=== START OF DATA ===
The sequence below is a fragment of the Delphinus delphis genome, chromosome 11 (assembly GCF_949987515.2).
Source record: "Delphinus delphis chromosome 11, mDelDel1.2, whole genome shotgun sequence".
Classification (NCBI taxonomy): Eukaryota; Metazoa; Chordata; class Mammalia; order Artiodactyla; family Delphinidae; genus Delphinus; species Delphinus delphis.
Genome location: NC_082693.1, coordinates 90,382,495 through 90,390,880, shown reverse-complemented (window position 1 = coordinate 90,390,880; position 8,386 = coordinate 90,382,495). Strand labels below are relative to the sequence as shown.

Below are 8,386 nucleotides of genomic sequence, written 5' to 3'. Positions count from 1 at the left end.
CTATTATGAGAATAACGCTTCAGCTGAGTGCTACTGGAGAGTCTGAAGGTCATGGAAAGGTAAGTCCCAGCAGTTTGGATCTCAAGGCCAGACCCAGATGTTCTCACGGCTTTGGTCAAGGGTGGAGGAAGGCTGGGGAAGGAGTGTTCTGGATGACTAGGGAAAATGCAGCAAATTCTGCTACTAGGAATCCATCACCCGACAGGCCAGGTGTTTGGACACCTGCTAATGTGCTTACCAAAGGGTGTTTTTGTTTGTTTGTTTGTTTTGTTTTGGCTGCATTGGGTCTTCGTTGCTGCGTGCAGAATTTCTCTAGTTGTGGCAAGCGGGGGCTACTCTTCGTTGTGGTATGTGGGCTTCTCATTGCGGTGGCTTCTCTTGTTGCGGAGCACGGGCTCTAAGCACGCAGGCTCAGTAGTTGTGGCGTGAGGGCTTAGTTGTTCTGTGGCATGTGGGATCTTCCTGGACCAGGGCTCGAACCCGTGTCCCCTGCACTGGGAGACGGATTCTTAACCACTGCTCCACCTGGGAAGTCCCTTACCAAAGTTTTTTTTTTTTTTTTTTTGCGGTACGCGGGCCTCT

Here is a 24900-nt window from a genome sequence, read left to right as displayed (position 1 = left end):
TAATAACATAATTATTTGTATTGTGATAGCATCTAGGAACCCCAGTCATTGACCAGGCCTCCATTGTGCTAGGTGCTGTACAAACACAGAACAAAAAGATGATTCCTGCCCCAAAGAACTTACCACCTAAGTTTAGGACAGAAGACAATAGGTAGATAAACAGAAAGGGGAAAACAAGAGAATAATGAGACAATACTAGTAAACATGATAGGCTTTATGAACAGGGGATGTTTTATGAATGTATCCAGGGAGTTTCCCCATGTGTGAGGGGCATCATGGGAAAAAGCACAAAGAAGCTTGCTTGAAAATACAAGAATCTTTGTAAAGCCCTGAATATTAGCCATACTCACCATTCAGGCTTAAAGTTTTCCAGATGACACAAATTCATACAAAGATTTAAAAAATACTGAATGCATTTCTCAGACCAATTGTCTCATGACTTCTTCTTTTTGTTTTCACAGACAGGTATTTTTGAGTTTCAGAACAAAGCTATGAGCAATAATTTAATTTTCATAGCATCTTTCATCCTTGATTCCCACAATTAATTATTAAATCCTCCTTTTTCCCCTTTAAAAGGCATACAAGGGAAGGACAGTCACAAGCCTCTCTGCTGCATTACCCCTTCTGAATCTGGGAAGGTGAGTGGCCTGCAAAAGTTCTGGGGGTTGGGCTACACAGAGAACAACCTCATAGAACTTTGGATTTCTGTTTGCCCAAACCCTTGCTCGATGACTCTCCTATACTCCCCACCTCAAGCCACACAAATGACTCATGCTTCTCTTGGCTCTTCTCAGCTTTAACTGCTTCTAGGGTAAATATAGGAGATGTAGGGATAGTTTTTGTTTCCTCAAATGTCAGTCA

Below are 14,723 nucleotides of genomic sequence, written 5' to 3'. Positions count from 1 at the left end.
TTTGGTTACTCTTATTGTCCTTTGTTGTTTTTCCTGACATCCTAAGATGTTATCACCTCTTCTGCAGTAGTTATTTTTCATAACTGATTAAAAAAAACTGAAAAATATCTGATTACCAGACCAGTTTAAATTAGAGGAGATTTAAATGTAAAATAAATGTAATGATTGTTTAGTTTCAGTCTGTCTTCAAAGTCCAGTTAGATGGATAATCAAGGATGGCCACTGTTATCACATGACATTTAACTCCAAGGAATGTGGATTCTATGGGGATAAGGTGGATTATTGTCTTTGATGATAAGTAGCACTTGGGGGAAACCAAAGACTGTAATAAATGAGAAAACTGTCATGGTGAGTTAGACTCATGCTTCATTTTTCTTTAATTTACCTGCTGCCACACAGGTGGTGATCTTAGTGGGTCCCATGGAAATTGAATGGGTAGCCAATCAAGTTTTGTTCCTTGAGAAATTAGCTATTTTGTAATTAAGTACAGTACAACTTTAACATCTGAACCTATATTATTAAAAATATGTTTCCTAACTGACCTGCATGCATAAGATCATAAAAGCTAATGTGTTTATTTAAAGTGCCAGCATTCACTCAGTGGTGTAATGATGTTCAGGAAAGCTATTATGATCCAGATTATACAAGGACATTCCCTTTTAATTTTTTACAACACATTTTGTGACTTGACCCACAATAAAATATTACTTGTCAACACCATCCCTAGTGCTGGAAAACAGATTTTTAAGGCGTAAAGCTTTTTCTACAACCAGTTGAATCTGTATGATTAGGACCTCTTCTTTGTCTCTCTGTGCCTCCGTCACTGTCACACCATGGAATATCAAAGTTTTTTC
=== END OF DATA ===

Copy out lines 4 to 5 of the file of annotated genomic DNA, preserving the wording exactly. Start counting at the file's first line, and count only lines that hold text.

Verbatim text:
Genome location: NC_082693.1, coordinates 90,382,495 through 90,390,880, shown reverse-complemented (window position 1 = coordinate 90,390,880; position 8,386 = coordinate 90,382,495). Strand labels below are relative to the sequence as shown.

Below are 8,386 nucleotides of genomic sequence, written 5' to 3'. Positions count from 1 at the left end.